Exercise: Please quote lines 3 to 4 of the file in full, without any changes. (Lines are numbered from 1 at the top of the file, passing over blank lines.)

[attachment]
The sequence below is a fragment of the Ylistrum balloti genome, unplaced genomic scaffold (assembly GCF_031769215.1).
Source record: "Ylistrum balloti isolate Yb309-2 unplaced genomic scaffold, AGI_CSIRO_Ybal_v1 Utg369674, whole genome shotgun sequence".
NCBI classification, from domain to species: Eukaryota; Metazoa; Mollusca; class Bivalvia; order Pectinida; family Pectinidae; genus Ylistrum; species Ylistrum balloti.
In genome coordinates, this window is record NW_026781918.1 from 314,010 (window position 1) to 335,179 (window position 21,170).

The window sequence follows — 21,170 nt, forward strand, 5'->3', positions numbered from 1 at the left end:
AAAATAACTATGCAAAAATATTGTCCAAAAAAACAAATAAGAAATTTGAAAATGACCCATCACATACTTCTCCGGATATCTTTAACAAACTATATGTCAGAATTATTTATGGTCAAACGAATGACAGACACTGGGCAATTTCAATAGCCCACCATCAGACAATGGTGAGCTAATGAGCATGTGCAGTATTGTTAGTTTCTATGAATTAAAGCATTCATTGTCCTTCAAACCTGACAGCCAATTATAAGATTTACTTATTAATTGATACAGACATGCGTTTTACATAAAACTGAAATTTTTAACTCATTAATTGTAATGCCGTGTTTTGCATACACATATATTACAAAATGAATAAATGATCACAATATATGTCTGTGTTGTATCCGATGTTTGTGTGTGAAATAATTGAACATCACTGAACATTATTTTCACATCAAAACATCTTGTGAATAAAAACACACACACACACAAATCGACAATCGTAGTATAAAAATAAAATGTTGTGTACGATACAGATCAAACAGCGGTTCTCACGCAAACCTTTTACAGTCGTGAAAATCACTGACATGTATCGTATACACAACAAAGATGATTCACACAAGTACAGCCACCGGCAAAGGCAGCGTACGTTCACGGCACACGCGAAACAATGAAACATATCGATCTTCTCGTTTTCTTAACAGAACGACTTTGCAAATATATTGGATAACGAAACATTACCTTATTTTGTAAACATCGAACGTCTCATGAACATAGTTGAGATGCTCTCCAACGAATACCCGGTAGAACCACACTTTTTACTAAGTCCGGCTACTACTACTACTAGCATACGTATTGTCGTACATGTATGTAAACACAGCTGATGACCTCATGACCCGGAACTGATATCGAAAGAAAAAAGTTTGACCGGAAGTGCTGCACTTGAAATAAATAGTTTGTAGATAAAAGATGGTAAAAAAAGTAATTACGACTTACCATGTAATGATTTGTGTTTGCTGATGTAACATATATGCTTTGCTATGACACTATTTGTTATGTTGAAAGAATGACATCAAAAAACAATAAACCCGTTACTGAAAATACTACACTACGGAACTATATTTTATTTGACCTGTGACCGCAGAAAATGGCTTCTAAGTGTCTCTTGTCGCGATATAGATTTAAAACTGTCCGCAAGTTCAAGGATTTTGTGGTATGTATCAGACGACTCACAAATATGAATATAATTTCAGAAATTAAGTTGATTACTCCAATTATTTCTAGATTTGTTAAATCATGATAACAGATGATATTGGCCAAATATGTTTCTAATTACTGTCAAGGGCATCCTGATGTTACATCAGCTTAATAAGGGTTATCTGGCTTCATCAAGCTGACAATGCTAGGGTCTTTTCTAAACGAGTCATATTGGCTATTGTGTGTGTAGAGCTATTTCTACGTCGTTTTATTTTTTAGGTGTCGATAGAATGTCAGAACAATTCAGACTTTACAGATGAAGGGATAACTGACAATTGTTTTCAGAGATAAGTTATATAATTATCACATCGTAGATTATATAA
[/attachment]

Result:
NCBI classification, from domain to species: Eukaryota; Metazoa; Mollusca; class Bivalvia; order Pectinida; family Pectinidae; genus Ylistrum; species Ylistrum balloti.
In genome coordinates, this window is record NW_026781918.1 from 314,010 (window position 1) to 335,179 (window position 21,170).